HARARE — Deep into the night, the sound of drums reverberated through the township of Mufakose in Zimbabwe’s capital city. Barefoot dancers pulsated to the beat in colorful clothing and gory masks. Some had their faces and heads covered with poultry feathers.
In the past, the mere sight of members of the group performing the Gule Wamkulu ritual dance would have sent shivers down the spine of many outsiders. But on this night dozens of people, including young children, squeezed in for a closer look, their cellphones lighting up the spectacle.
Previously, “even the adults would prefer to watch our dances from a distance. People were scared of us,” said Notice Mazura, organizer of the jamboree.
Long seen as a secretive, ritualistic society with mysterious connections to the spirit world, performers of the Gule Wamkulu, or “the great barefoot dance,” are increasingly opening to the public as part of an engagement drive that seeks to counter such negative impressions and rehabilitate the group’s reputation in society.
Gule Wamkulu traces its roots to the Chewa people of the countries of Malawi, Mozambique and Zambia in southern Africa. It gained a foothold in neighboring Zimbabwe in the early 1900s, when thousands of people from those countries came to what was then colonial Southern Rhodesia as migrant laborers.
The dance is mainly practiced in towns and mining and farming communities, and the exact number of practitioners is unknown due to the numerous, loosely knit groups countrywide.
In 2008, UNESCO included Gule Wamkulu on its list of Intangible Cultural Heritage of Humanity, a global roll of arts, rituals, crafts and traditions that are passed from one generation to the next. The U.N. agency describes it as a “secret society of initiated men” involved in a “ritual dance” dating to the 17th century.
Over the years, however, some unsettling reports have filtered out that colored societal impressions of Gule Wamkulu: A young man died after being buried alive as part of a resurrection miracle gone wrong. A man was assaulted and left for dead, allegedly for breaking internal rules. A teen boy was forced to eat raw chicken as part of an initiation rite.
The society’s reputation is further under threat in Zimbabwe due to the proliferation of copycat groups that commit crimes such as extortion, theft, sexual abuse and assault.
“We have to remove the stigma attached to our dance,” said Kennedy Kachuruka, leader of the Zimbabwe Gule Wamkulu Organization. “We want people to respect us and not fear us. We don’t want to push them away, but we want to charm them. That is the only way they can appreciate who we really are.”
Kachuruka, who is also president of the Zimbabwe National Traditional Dancers Association, described Gule Wamkulu as “a ceremonial dance to connect with the dead.”
Enter the public relations campaign, which operates on the hope that the more people are exposed to Gule Wamkulu, the more they can distinguish between the copycats and genuine members.
Though the dances are traditionally performed at funerals, weddings and other events involving members, they have been doing more and more public performances in recent years, including collaborating with mainstream musicians. Several festivals were organized countrywide as part of the campaign.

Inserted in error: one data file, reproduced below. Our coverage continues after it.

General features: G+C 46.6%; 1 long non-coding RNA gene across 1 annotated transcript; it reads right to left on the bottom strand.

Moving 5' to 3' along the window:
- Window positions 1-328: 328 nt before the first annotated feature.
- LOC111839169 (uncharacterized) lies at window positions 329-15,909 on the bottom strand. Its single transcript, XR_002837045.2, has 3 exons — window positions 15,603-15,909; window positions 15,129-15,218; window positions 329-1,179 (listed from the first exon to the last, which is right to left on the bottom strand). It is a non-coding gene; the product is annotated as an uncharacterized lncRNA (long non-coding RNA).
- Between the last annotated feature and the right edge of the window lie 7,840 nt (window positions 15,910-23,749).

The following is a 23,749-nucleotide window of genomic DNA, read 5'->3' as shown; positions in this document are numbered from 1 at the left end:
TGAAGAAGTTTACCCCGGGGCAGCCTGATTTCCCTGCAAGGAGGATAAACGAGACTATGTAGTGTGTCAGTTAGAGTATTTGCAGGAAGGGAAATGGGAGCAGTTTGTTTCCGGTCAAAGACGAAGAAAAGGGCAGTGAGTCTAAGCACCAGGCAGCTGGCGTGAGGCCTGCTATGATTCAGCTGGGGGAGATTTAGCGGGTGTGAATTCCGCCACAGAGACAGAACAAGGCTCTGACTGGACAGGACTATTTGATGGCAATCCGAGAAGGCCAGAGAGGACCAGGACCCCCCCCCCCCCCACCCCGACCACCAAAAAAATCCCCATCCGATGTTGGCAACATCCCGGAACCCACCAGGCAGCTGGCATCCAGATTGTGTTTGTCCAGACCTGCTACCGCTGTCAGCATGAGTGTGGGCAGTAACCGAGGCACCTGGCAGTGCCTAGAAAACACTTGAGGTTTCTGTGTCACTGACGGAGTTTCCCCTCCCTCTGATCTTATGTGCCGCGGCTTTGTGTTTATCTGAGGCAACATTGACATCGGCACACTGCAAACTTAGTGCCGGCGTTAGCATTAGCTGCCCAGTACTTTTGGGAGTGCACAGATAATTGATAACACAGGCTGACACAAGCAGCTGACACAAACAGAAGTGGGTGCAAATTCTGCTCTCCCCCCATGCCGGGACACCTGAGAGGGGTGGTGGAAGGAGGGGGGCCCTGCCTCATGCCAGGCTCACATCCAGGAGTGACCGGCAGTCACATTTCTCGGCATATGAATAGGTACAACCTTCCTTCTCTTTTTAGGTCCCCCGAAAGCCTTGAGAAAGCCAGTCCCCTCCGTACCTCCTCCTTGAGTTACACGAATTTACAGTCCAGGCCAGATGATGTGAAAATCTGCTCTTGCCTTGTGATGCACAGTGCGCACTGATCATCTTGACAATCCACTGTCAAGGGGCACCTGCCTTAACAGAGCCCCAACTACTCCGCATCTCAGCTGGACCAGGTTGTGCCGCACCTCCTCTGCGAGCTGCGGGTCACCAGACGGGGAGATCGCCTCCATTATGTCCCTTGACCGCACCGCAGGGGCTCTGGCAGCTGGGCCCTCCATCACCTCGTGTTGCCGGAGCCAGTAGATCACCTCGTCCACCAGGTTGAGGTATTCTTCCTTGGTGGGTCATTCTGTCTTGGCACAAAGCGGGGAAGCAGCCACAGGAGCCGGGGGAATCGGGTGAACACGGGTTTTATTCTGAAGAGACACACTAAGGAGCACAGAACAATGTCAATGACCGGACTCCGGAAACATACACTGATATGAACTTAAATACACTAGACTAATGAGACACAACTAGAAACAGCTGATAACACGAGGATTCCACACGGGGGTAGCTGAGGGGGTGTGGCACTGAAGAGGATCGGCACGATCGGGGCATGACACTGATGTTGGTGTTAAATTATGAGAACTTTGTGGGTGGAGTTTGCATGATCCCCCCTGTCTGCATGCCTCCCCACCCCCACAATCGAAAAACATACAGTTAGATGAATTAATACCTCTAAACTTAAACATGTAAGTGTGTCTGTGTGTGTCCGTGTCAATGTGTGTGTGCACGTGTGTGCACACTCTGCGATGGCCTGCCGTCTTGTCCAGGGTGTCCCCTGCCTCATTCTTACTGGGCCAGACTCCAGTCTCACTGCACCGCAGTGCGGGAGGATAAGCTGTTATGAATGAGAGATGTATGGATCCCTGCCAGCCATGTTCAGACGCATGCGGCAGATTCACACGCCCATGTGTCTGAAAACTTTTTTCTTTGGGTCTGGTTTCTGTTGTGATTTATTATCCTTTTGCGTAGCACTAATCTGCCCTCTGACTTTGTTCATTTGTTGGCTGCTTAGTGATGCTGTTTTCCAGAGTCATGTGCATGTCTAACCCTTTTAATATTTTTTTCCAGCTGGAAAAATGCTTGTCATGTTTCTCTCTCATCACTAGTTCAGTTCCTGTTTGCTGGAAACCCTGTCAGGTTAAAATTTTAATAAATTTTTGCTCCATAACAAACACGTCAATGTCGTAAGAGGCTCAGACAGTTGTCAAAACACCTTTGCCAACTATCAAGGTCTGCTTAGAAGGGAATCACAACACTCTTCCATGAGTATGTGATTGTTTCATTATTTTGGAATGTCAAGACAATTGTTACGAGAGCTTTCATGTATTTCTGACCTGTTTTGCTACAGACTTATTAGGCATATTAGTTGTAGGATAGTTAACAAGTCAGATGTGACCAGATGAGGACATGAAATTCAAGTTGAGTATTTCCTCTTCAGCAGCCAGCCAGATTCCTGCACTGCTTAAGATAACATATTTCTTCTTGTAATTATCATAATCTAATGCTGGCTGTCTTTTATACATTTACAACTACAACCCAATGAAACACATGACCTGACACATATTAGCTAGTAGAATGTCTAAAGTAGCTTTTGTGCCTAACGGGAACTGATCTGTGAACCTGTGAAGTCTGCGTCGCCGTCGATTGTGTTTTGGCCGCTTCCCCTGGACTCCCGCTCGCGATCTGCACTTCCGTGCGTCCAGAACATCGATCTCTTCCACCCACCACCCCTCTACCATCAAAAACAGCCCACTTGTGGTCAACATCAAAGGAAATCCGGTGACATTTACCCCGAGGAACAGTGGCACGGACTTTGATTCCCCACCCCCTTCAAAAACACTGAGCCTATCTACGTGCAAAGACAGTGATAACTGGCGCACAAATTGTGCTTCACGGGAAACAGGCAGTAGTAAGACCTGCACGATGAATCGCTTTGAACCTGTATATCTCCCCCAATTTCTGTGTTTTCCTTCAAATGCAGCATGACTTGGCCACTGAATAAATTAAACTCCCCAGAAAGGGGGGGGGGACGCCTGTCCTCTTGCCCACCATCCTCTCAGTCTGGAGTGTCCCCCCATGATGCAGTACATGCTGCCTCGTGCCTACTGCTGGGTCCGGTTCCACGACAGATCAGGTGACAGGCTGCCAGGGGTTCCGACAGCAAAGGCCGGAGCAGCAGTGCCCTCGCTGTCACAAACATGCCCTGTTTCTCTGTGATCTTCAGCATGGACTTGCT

At the one in Mufakose, onlookers gasped as a dancer on tall stilts effortlessly incorporated into the rhythmic movements. Some in the performance wore animal masks. People in the audience threw money in appreciation.
Still, long-held perceptions can die hard.
“These people are evil,” one Mufakose resident, George Dezha, said of the spectacle. “They move around with weapons and are violent criminals.”
Much of the air of mystery surrounding Gule Wamkulu remains: The identity of those behind the masks is kept secret, and the shrines they use to change into their outfits are off limits to nonmembers. Attaining membership involves undergoing secret graveyard rituals.
“We try to maintain the rituals left to us by our fathers. The most important aspect are our secrets, without them we are nothing,” Kachuruka said. “It’s not just a dance, it’s a way of life. It’s a culture and a religion.”
Gule Wamkulu previously survived attempts to ban it by early Christian missionaries who viewed African cultural practices as evil. To adapt, some dancers joined Christian churches while continuing to practice it on the side, according to UNESCO.
Phineas Magwati, an expert on music and culture at the Midlands State University in Zimbabwe, said copycats today pose a challenge to Gule Wamkulu by appropriating the dance movements, costumes, props and instruments.
Their motive in mainly financial, inducing unsuspecting people pay for dances on the streets of townships, according to Magwati. The copycatting can dilute the Gule Wamkulu tradition to a certain extent, but he considers the threat to be minimal.
“Copycats and frauds cannot go beyond to fully unpack the ritual aspect of the dance practice,” Magwati said. “The ritual aspect can only be done genuinely by the real cultural creators.”
He called the public outreach campaign “a turning point” in demystifying Gule Wamkulu and helping outsiders appreciate it as a legitimate cultural practice.
For Kachuruka, debunking negative perceptions is key to the survival of Gule Wamkulu’s authenticity and mystical nature.
“We need the public on our side to remove suspicion and gain acceptance,” he said.